Evaluating for a new Enterprise Resource Planning (ERP) software is a time-consuming task that requires multiple personnel. Companies can take as little as a couple months or as long as a couple years. This range is so wide for a few reasons. First, the number of employees you have dedicating time to the project affects how quickly you can evaluate vendors. Second, how busy the company is to evaluate processes, coordinate demos together, and discuss solutions can significantly slow down the decision-making process. Lastly, the buy in from management and other employees affects their willingness to work on the evaluation and move forward.
Once final decision makers and other personnel involved in the decision-making process, you can begin the evaluation. Here is a general time frame that can work on an average implementation to get a final decision made within a year. It assumes there are multiple people working multiple hours per week on the evaluation, collaborating well throughout the process. It can be down within twelve months, in five stages.
Stage One (Month One): Fully evaluate current company processes and determine what to fix and what needs are, as well as a budget.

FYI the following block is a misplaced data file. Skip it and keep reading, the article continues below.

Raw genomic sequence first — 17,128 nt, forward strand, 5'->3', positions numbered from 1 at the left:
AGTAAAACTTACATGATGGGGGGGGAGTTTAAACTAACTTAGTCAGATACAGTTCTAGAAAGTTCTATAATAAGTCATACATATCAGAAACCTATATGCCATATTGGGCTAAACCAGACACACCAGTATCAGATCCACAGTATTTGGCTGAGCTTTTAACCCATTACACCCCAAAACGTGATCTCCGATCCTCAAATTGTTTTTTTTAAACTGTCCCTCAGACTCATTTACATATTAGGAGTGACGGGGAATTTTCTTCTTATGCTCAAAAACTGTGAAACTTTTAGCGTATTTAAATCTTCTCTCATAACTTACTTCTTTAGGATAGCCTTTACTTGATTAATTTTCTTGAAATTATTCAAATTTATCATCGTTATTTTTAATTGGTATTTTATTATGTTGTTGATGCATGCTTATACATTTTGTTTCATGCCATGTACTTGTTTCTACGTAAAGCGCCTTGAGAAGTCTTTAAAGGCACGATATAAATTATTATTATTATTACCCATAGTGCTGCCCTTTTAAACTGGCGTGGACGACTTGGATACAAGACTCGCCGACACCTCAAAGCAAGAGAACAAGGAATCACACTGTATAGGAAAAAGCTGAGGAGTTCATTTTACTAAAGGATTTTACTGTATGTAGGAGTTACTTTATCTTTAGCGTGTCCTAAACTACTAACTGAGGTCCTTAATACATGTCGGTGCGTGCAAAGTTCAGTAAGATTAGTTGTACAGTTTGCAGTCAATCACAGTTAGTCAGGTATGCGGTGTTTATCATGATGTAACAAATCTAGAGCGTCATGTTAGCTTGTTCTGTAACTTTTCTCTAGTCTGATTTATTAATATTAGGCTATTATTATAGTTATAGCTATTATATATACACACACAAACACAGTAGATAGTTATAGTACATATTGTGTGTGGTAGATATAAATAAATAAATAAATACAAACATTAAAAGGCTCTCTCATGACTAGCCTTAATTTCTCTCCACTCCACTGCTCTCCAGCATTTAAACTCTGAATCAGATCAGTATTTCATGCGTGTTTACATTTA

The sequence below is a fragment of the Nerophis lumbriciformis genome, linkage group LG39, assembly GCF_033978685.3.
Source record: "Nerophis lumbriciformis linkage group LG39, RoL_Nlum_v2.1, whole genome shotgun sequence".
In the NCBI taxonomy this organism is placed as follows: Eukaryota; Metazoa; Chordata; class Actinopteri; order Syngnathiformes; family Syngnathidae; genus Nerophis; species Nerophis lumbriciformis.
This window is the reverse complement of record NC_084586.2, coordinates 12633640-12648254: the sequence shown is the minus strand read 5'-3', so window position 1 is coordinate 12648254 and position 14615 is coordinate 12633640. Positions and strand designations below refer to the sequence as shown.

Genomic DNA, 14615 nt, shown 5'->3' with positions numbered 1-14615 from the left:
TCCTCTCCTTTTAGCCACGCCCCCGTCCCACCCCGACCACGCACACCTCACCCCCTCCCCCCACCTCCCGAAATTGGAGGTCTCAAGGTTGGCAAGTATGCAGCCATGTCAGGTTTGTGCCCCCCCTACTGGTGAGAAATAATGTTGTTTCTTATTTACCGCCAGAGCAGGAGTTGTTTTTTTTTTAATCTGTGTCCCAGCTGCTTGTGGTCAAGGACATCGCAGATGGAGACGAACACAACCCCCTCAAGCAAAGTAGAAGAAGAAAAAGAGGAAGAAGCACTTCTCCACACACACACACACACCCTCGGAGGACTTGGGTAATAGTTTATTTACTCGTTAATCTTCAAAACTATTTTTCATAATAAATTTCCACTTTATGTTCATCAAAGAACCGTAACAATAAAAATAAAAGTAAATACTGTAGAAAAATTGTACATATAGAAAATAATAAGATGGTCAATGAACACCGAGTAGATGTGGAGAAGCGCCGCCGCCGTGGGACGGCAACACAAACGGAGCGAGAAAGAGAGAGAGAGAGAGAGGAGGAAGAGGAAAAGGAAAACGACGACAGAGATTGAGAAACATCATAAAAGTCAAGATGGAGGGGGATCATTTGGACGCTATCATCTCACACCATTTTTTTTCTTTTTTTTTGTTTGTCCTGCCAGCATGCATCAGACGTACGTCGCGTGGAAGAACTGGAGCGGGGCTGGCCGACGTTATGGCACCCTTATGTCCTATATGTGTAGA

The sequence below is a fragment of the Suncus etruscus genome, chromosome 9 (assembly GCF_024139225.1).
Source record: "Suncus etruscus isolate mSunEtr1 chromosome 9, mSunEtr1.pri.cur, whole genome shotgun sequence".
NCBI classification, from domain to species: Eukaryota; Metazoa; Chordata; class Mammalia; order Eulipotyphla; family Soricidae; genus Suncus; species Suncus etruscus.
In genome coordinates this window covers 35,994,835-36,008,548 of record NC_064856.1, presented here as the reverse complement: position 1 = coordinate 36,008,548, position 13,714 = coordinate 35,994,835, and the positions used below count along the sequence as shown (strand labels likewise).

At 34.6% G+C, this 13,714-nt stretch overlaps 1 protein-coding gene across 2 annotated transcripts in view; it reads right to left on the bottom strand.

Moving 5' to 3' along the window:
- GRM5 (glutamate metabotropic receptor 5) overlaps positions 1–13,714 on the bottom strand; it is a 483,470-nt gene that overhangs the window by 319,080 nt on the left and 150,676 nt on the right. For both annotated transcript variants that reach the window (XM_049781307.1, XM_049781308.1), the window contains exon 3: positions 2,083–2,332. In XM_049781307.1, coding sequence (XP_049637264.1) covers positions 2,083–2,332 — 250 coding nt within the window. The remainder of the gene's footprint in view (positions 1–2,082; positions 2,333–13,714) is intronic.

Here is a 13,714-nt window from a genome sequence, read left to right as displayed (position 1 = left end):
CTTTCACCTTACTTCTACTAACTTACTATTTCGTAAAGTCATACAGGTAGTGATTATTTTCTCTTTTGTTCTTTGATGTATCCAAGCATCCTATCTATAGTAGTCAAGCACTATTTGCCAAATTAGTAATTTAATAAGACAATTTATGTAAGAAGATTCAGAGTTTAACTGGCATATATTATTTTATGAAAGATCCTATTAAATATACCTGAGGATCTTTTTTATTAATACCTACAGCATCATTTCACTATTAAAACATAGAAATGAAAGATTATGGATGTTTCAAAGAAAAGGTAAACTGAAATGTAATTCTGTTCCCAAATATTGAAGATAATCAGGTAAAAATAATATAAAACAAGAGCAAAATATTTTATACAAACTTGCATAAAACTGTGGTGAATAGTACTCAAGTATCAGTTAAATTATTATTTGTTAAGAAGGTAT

Before looking externally at ERP vendors, first gather as much information from the various departments as you can. Find weaknesses, areas you want to improve on. Find strengths and areas you want the ERP to work well with as is. Anything you can fix or improve before the ERP evaluation begins is important; however, some items will have to wait until the new ERP is in.
Stage Two (Months Two-Four): Conduct a thorough search to find a top ten list of companies that fit your industry and needs.
This stage can be overwhelming. There are hundreds of ERP vendors out there, but many are industry specific and clearly express this online. Starting based on your industry, you can help pinpoint and remove ERPs that would not fit and which ones would be a good fit.
Stage Three (Months Four-Six): Evaluate all companies via demos and multiple back and forth with various departments to eliminate the list down to a final three.
With the list of companies that do fit, view online demos or schedule overviews with them. Get a good view of what the solution can do for companies in your industry and focus on price and functionality at this point. Eliminate any companies outside of your budget and that do not meet your critical requirements.
Stage Four (Months Six-Eight): Bring the final three ERP vendors on site and do in depth demos with demo data, on site. Every department using the ERP should be having discussions with ERP vendors as well.
This is where all hands are on deck. Demos should have your data in them so you can see how your company would use it daily in all departments. Pricing should be down to dollar and any objections or issues on the minor details should be known (knowing that no ERP is perfect in every way, there will be some compromise).
Stage Five (Month Twelve:)) Make a final decision that is best for the company.
All the decision makers get together in the final stage to pick the right solution. Personal input should be given, but they should also consider the views from users who were there during the demo stages. Collectively, make the final decision and then get ready to pay and implement.